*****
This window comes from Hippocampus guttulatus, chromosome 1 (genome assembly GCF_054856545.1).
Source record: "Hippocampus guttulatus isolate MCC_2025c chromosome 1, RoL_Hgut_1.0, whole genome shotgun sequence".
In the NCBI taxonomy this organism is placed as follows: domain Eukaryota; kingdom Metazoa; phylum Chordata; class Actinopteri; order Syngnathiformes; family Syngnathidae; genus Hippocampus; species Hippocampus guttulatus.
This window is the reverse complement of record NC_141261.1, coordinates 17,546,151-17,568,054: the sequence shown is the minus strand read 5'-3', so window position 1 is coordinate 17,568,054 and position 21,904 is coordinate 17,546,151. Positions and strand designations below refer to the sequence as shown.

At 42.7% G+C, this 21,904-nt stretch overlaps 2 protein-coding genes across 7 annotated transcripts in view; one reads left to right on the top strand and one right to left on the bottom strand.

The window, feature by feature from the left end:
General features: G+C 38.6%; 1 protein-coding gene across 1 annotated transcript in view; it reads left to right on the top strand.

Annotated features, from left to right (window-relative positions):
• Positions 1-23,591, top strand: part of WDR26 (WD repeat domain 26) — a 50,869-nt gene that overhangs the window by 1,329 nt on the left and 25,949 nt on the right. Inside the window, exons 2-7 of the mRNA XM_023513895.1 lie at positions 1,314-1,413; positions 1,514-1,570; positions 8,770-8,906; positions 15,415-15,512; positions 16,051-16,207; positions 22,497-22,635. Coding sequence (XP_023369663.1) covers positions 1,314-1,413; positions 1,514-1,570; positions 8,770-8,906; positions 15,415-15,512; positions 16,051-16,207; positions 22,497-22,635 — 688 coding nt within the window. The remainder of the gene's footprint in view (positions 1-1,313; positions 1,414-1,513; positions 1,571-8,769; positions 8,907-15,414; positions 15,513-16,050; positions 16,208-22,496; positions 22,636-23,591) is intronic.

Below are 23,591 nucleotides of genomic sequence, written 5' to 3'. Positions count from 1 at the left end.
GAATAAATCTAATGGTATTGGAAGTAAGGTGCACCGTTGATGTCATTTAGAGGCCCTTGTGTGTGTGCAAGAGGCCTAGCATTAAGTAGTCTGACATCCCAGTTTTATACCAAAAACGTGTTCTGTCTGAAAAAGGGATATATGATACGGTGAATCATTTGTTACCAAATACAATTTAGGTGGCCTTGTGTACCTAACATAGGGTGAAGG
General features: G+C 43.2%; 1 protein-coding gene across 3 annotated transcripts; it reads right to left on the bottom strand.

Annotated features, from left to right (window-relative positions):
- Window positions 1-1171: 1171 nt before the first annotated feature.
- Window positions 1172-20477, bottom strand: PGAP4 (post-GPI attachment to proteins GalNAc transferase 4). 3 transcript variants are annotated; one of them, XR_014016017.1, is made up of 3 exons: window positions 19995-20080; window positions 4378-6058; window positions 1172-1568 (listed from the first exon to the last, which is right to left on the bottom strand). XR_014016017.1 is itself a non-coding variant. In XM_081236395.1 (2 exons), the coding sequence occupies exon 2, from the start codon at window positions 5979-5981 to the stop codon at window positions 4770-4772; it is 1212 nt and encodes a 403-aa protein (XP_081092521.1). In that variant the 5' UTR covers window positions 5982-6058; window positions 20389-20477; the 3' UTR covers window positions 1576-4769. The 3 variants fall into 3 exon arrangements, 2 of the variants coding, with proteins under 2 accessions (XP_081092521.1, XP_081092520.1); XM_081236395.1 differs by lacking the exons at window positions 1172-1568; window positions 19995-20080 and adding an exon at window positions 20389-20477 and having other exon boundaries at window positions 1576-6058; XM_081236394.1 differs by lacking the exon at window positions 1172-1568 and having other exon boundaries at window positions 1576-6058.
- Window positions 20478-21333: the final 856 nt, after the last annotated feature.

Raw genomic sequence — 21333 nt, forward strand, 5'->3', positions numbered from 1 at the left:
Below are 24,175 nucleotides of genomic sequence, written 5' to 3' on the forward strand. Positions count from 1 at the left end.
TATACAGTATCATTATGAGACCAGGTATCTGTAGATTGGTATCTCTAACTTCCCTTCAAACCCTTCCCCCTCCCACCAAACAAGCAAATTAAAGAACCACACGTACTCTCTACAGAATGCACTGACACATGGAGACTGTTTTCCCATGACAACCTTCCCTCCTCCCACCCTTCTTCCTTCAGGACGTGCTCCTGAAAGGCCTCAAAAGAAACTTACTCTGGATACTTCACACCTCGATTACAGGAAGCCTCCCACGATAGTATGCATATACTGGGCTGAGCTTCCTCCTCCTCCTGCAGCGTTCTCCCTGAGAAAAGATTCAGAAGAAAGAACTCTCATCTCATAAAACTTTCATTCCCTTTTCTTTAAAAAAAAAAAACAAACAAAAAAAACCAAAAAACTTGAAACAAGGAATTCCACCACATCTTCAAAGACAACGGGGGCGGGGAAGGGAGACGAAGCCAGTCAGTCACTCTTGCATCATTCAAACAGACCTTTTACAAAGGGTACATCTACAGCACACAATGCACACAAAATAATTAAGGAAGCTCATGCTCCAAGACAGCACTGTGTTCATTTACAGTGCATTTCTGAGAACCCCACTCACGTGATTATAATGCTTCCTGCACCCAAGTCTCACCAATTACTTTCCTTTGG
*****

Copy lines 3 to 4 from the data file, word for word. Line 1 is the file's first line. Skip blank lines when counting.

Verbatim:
In the NCBI taxonomy this organism is placed as follows: domain Eukaryota; kingdom Metazoa; phylum Chordata; class Actinopteri; order Syngnathiformes; family Syngnathidae; genus Hippocampus; species Hippocampus guttulatus.
This window is the reverse complement of record NC_141261.1, coordinates 17,546,151-17,568,054: the sequence shown is the minus strand read 5'-3', so window position 1 is coordinate 17,568,054 and position 21,904 is coordinate 17,546,151. Positions and strand designations below refer to the sequence as shown.